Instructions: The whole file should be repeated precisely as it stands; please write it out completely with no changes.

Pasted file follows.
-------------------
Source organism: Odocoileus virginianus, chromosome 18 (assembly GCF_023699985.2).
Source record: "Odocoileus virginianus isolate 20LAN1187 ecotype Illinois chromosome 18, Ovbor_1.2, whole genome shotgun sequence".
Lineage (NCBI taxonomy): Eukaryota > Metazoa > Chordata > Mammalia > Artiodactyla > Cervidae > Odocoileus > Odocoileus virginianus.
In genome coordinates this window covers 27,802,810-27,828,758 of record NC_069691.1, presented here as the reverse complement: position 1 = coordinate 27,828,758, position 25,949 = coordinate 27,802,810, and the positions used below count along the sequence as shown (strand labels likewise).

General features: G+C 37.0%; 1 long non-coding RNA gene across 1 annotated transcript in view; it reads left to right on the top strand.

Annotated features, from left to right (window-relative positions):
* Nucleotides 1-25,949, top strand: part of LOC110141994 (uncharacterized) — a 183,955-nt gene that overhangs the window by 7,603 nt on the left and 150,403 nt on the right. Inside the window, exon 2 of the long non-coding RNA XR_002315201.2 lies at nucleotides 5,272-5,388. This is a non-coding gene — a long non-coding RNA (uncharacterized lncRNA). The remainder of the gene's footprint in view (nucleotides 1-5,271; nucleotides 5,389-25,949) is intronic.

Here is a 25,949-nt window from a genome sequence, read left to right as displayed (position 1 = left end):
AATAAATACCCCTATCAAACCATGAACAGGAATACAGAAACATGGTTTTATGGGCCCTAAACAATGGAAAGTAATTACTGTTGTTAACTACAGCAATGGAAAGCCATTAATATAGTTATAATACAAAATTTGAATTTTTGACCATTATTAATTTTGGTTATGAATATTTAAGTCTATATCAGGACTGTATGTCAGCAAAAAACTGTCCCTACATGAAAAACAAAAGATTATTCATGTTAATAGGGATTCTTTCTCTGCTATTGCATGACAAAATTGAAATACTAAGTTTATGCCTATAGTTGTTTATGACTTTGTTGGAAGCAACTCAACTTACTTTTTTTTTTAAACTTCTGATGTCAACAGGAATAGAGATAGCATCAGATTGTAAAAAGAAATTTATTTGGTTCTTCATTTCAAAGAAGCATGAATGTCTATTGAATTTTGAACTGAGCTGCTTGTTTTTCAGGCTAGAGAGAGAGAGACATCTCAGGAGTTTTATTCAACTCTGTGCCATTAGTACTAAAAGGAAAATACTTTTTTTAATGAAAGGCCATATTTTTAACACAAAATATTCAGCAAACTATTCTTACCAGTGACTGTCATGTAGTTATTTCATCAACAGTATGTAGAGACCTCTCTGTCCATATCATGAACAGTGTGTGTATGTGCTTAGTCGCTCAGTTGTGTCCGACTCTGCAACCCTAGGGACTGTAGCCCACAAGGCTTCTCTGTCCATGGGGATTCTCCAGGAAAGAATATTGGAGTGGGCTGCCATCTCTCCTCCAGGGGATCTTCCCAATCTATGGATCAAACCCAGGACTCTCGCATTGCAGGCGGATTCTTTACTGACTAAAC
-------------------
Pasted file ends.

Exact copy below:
Source organism: Odocoileus virginianus, chromosome 18 (assembly GCF_023699985.2).
Source record: "Odocoileus virginianus isolate 20LAN1187 ecotype Illinois chromosome 18, Ovbor_1.2, whole genome shotgun sequence".
Lineage (NCBI taxonomy): Eukaryota > Metazoa > Chordata > Mammalia > Artiodactyla > Cervidae > Odocoileus > Odocoileus virginianus.
In genome coordinates this window covers 27,802,810-27,828,758 of record NC_069691.1, presented here as the reverse complement: position 1 = coordinate 27,828,758, position 25,949 = coordinate 27,802,810, and the positions used below count along the sequence as shown (strand labels likewise).

General features: G+C 37.0%; 1 long non-coding RNA gene across 1 annotated transcript in view; it reads left to right on the top strand.

Annotated features, from left to right (window-relative positions):
* Nucleotides 1-25,949, top strand: part of LOC110141994 (uncharacterized) — a 183,955-nt gene that overhangs the window by 7,603 nt on the left and 150,403 nt on the right. Inside the window, exon 2 of the long non-coding RNA XR_002315201.2 lies at nucleotides 5,272-5,388. This is a non-coding gene — a long non-coding RNA (uncharacterized lncRNA). The remainder of the gene's footprint in view (nucleotides 1-5,271; nucleotides 5,389-25,949) is intronic.

Here is a 25,949-nt window from a genome sequence, read left to right as displayed (position 1 = left end):
AATAAATACCCCTATCAAACCATGAACAGGAATACAGAAACATGGTTTTATGGGCCCTAAACAATGGAAAGTAATTACTGTTGTTAACTACAGCAATGGAAAGCCATTAATATAGTTATAATACAAAATTTGAATTTTTGACCATTATTAATTTTGGTTATGAATATTTAAGTCTATATCAGGACTGTATGTCAGCAAAAAACTGTCCCTACATGAAAAACAAAAGATTATTCATGTTAATAGGGATTCTTTCTCTGCTATTGCATGACAAAATTGAAATACTAAGTTTATGCCTATAGTTGTTTATGACTTTGTTGGAAGCAACTCAACTTACTTTTTTTTTTAAACTTCTGATGTCAACAGGAATAGAGATAGCATCAGATTGTAAAAAGAAATTTATTTGGTTCTTCATTTCAAAGAAGCATGAATGTCTATTGAATTTTGAACTGAGCTGCTTGTTTTTCAGGCTAGAGAGAGAGAGACATCTCAGGAGTTTTATTCAACTCTGTGCCATTAGTACTAAAAGGAAAATACTTTTTTTAATGAAAGGCCATATTTTTAACACAAAATATTCAGCAAACTATTCTTACCAGTGACTGTCATGTAGTTATTTCATCAACAGTATGTAGAGACCTCTCTGTCCATATCATGAACAGTGTGTGTATGTGCTTAGTCGCTCAGTTGTGTCCGACTCTGCAACCCTAGGGACTGTAGCCCACAAGGCTTCTCTGTCCATGGGGATTCTCCAGGAAAGAATATTGGAGTGGGCTGCCATCTCTCCTCCAGGGGATCTTCCCAATCTATGGATCAAACCCAGGACTCTCGCATTGCAGGCGGATTCTTTACTGACTAAAC